The Playbook For The Modern Man

Drone Captures Great White Shark At Popular New South Wales Holiday Spot

“I [have] visited this beach five times now in the last couple of months and seen lots of #greatwhiteshark and #bullsharks around the inlet.”

Australia is known as the land of free-spirited influencers, expensive houses, wide-open plains, flat whites and deadly wildlife.

Though most residents will quickly assure tourists “it’s not that bad” when they hit you with every spider, snake and shark stereotype they have knocking about in their heads, get out of your Sydney sharehouse and all of the above can still be found.

As the BBC reported last year, there were an unusually high number of shark attacks in 2020. Though more research is required to prove it, the increase could have been due to an increased number of whales migrating.

RELATED: Drone Spots Great White Shark In Waters Off Famous Sydney Beach

The increase in wildlife has led to an abundance of content for the likes of @dronesharkapp to snap. Speaking of which: videographer behind the app, Jason Iggleden, took to Instagram on Friday afternoon to warn beachgoers about a Great White in Sussex Inlet – an estuary near Jervis Bay on NSW’s south coast, popular with campers, surfers, stand up paddle boarders and fishermen/fisherwomen.

“Great whites again,” Iggleden captioned the post. “I highly recommend not to surf or swim at this beach.”

“I [have] visited this beach five times now in the last couple of months and have seen lots of #greatwhiteshark and #bullsharks around the inlet at #sussexinlet. Video explains everything. Please share around.”

“I think they got the picture as I flew really sporadically around them and they got out,” Iggleden said in the video, referring to the swimmers who appear at the beginning.

Around the 2:04 minute mark, you can see what appears to be a great white shark.

The Australian Government Department of Agriculture, Water and the Environment states the following regarding sharks in the region: “Visitors are warned that sharks are common off beaches in and around Booderee National Park, and a number of shark species which occur here are potentially dangerous. There have been no recorded shark attacks in the region, but there is a small risk. Shark numbers are highest from December to March.”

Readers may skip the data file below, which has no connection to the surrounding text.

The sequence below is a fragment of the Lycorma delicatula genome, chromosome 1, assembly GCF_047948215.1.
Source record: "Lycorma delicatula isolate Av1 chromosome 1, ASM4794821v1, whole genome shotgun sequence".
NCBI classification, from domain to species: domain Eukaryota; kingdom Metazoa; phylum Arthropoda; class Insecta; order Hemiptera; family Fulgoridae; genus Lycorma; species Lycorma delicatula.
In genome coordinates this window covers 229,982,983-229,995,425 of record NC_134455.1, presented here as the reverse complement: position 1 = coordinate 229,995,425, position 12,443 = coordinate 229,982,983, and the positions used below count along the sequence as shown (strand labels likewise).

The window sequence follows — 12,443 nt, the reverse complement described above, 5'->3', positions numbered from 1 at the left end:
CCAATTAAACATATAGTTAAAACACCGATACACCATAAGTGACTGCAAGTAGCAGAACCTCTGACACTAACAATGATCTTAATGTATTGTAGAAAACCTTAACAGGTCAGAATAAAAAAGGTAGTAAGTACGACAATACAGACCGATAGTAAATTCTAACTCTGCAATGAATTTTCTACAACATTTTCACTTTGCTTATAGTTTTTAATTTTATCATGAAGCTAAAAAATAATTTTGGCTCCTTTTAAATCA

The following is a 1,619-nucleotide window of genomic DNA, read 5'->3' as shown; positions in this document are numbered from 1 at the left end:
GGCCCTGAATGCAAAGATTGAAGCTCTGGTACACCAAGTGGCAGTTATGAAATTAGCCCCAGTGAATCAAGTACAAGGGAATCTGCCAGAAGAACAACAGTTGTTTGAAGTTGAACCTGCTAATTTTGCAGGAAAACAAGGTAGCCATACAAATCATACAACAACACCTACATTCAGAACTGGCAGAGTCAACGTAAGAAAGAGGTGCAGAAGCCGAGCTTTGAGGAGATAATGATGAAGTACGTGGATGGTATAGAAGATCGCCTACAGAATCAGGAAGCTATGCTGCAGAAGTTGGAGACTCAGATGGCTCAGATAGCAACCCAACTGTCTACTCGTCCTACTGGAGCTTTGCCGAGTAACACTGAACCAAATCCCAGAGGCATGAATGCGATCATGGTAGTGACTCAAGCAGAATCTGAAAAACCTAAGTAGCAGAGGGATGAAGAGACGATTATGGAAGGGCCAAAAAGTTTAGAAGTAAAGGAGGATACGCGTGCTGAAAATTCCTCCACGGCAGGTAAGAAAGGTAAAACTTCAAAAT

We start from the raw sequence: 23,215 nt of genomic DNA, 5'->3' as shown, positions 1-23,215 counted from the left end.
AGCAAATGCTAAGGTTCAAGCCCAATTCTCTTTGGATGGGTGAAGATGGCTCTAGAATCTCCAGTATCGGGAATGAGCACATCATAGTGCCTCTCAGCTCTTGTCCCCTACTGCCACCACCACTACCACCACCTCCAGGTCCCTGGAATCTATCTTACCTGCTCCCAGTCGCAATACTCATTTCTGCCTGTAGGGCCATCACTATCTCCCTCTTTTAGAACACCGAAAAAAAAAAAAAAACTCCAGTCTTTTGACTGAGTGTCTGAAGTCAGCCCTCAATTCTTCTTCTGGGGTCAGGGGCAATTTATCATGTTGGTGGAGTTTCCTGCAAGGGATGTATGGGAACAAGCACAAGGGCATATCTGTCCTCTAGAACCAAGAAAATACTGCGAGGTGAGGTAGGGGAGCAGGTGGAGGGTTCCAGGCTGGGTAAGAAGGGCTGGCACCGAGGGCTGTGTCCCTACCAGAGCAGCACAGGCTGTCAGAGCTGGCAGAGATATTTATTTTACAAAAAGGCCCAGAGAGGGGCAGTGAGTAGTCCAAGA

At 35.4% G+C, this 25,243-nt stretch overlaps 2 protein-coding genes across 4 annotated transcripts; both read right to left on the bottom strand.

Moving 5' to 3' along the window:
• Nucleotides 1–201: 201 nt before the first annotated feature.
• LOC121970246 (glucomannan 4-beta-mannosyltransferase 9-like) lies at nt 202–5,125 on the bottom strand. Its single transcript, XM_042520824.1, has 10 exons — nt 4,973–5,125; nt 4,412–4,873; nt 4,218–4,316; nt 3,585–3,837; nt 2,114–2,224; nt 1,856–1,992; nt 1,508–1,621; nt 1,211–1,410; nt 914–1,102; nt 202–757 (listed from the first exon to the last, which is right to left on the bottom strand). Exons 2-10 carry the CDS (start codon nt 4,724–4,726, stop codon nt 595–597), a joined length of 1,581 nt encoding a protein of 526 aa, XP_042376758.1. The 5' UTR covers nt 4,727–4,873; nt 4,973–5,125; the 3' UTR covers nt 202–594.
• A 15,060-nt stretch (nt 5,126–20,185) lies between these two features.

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A post shared by Shoalhaven Tourism (@visitshoalhaven)

“No beaches in the Park are patrolled or netted. The McDonalds Aerial Patrol currently overflies beaches from Stanwell Park to Batemans Bay which includes Jervis Bay on weekends and public holidays in Summer. The light aircraft will alert swimmers of sharks by sounding a siren. Park Rangers and Police will alert swimmers if dangerous sharks have been reported near swimming beaches.”

There are things that you can do to reduce the likelihood of a shark attack:

  • Don’t go swimming or wading in the sea between dusk and dawn. Many shark and ray species are more likely to be active and feeding at that time.
  • Don’t swim alone. Swim with other people.
  • Don’t swim in murky waters or in estuaries such as Sussex Inlet. Dangerous bull sharks favour those types of waters.
  • Don’t swim around seal colonies, and avoid large schools of bait fish, often noticeable by activity on the surface and sea birds diving into the water. Sharks feed on fish, seals, and seabirds.
  • Don’t swim near wharves and boat ramps where people clean fish and discard carcasses. Sharks are attracted to blood.

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